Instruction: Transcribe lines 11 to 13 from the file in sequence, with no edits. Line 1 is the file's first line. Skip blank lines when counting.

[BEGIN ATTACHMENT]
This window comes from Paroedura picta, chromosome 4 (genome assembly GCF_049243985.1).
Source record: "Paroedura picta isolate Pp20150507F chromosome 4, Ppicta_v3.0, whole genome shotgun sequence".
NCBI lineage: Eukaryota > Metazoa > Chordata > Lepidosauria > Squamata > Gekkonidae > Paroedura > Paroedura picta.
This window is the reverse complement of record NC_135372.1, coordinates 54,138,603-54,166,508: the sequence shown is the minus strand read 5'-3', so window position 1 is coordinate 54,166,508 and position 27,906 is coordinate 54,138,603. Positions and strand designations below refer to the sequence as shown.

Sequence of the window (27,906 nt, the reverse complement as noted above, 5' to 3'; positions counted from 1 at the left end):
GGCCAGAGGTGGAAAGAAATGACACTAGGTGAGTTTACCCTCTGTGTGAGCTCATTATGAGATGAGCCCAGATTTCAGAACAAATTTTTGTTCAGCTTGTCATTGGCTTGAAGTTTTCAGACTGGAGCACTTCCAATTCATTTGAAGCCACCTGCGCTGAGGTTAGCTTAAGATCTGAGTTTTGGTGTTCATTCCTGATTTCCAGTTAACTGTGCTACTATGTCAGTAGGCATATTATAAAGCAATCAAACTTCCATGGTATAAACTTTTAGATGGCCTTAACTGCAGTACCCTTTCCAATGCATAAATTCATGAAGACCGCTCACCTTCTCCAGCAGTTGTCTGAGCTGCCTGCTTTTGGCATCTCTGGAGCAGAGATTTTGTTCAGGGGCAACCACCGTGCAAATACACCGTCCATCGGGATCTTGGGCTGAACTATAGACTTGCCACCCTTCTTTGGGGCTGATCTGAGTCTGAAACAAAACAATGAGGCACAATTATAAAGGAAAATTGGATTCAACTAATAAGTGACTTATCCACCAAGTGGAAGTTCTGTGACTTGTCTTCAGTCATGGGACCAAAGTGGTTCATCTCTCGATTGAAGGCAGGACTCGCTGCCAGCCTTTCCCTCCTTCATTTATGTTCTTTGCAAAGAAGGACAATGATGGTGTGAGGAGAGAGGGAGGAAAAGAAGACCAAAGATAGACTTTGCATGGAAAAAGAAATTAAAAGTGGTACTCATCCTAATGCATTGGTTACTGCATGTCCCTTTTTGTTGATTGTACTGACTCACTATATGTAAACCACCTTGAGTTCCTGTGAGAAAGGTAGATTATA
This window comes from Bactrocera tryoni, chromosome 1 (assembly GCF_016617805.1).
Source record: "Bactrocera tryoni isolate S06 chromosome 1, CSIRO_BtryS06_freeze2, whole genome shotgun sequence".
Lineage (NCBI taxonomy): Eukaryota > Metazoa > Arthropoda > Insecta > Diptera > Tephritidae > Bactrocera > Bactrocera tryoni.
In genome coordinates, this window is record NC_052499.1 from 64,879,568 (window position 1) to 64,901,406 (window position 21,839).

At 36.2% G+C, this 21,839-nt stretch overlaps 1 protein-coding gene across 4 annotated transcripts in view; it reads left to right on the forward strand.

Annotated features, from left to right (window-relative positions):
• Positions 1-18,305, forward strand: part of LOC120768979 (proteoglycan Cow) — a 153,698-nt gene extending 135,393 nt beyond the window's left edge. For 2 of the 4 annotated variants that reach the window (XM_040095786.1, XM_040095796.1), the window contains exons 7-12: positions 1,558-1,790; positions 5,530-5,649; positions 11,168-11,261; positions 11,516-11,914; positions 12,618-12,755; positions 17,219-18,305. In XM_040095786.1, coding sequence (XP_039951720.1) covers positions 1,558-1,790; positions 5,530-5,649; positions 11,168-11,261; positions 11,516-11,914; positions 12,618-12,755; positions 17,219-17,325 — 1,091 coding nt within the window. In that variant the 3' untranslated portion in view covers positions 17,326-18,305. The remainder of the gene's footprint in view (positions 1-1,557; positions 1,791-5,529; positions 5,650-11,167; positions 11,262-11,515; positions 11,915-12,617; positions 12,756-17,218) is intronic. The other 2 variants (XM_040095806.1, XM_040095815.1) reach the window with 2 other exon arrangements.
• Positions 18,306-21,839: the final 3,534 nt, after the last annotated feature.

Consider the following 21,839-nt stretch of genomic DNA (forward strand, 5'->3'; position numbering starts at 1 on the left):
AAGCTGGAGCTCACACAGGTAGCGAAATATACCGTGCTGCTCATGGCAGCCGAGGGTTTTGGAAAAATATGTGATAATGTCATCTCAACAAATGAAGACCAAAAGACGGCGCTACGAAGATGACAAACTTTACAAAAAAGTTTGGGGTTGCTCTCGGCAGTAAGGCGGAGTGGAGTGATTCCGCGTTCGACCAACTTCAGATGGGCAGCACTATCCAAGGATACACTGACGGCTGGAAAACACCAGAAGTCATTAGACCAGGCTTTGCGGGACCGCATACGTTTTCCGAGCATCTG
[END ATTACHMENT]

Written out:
At 36.2% G+C, this 21,839-nt stretch overlaps 1 protein-coding gene across 4 annotated transcripts in view; it reads left to right on the forward strand.

Annotated features, from left to right (window-relative positions):
• Positions 1-18,305, forward strand: part of LOC120768979 (proteoglycan Cow) — a 153,698-nt gene extending 135,393 nt beyond the window's left edge. For 2 of the 4 annotated variants that reach the window (XM_040095786.1, XM_040095796.1), the window contains exons 7-12: positions 1,558-1,790; positions 5,530-5,649; positions 11,168-11,261; positions 11,516-11,914; positions 12,618-12,755; positions 17,219-18,305. In XM_040095786.1, coding sequence (XP_039951720.1) covers positions 1,558-1,790; positions 5,530-5,649; positions 11,168-11,261; positions 11,516-11,914; positions 12,618-12,755; positions 17,219-17,325 — 1,091 coding nt within the window. In that variant the 3' untranslated portion in view covers positions 17,326-18,305. The remainder of the gene's footprint in view (positions 1-1,557; positions 1,791-5,529; positions 5,650-11,167; positions 11,262-11,515; positions 11,915-12,617; positions 12,756-17,218) is intronic. The other 2 variants (XM_040095806.1, XM_040095815.1) reach the window with 2 other exon arrangements.